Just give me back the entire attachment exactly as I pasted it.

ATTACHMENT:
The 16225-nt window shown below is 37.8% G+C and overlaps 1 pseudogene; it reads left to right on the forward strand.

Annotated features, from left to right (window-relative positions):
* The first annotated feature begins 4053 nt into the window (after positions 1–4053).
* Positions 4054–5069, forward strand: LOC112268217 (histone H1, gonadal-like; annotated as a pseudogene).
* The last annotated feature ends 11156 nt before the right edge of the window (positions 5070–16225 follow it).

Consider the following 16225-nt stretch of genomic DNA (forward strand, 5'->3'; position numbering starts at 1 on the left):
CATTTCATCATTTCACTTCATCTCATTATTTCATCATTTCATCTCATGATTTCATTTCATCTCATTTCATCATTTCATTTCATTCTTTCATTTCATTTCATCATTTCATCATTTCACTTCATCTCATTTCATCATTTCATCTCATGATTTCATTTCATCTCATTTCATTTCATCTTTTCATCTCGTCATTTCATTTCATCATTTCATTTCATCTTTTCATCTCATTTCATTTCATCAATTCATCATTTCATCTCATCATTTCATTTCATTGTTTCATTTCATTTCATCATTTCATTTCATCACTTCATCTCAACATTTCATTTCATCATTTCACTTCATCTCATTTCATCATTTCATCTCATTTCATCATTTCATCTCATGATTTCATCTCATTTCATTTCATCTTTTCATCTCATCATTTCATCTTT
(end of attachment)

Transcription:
The 16225-nt window shown below is 37.8% G+C and overlaps 1 pseudogene; it reads left to right on the forward strand.

Annotated features, from left to right (window-relative positions):
* The first annotated feature begins 4053 nt into the window (after positions 1–4053).
* Positions 4054–5069, forward strand: LOC112268217 (histone H1, gonadal-like; annotated as a pseudogene).
* The last annotated feature ends 11156 nt before the right edge of the window (positions 5070–16225 follow it).

Consider the following 16225-nt stretch of genomic DNA (forward strand, 5'->3'; position numbering starts at 1 on the left):
CATTTCATCATTTCACTTCATCTCATTATTTCATCATTTCATCTCATGATTTCATTTCATCTCATTTCATCATTTCATTTCATTCTTTCATTTCATTTCATCATTTCATCATTTCACTTCATCTCATTTCATCATTTCATCTCATGATTTCATTTCATCTCATTTCATTTCATCTTTTCATCTCGTCATTTCATTTCATCATTTCATTTCATCTTTTCATCTCATTTCATTTCATCAATTCATCATTTCATCTCATCATTTCATTTCATTGTTTCATTTCATTTCATCATTTCATTTCATCACTTCATCTCAACATTTCATTTCATCATTTCACTTCATCTCATTTCATCATTTCATCTCATTTCATCATTTCATCTCATGATTTCATCTCATTTCATTTCATCTTTTCATCTCATCATTTCATCTTT